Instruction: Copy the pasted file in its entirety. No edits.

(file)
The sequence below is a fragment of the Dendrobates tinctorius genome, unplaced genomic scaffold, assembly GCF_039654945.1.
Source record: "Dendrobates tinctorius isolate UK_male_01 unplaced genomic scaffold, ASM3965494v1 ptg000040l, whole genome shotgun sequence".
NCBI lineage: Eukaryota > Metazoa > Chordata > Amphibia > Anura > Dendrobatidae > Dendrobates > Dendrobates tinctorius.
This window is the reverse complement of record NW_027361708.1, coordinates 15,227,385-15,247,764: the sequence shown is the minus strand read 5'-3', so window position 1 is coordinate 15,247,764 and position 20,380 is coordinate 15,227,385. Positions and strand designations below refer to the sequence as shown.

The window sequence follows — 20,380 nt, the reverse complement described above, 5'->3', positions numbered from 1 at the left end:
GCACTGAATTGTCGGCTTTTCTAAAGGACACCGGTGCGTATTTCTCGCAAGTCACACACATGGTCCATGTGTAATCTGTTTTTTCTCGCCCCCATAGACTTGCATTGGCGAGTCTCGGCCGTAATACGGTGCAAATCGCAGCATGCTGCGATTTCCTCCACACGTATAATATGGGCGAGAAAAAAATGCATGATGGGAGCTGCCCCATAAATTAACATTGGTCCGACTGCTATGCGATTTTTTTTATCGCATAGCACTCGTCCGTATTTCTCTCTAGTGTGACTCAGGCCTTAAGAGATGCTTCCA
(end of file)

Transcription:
The sequence below is a fragment of the Dendrobates tinctorius genome, unplaced genomic scaffold, assembly GCF_039654945.1.
Source record: "Dendrobates tinctorius isolate UK_male_01 unplaced genomic scaffold, ASM3965494v1 ptg000040l, whole genome shotgun sequence".
NCBI lineage: Eukaryota > Metazoa > Chordata > Amphibia > Anura > Dendrobatidae > Dendrobates > Dendrobates tinctorius.
This window is the reverse complement of record NW_027361708.1, coordinates 15,227,385-15,247,764: the sequence shown is the minus strand read 5'-3', so window position 1 is coordinate 15,247,764 and position 20,380 is coordinate 15,227,385. Positions and strand designations below refer to the sequence as shown.

The window sequence follows — 20,380 nt, the reverse complement described above, 5'->3', positions numbered from 1 at the left end:
GCACTGAATTGTCGGCTTTTCTAAAGGACACCGGTGCGTATTTCTCGCAAGTCACACACATGGTCCATGTGTAATCTGTTTTTTCTCGCCCCCATAGACTTGCATTGGCGAGTCTCGGCCGTAATACGGTGCAAATCGCAGCATGCTGCGATTTCCTCCACACGTATAATATGGGCGAGAAAAAAATGCATGATGGGAGCTGCCCCATAAATTAACATTGGTCCGACTGCTATGCGATTTTTTTTATCGCATAGCACTCGTCCGTATTTCTCTCTAGTGTGACTCAGGCCTTAAGAGATGCTTCCA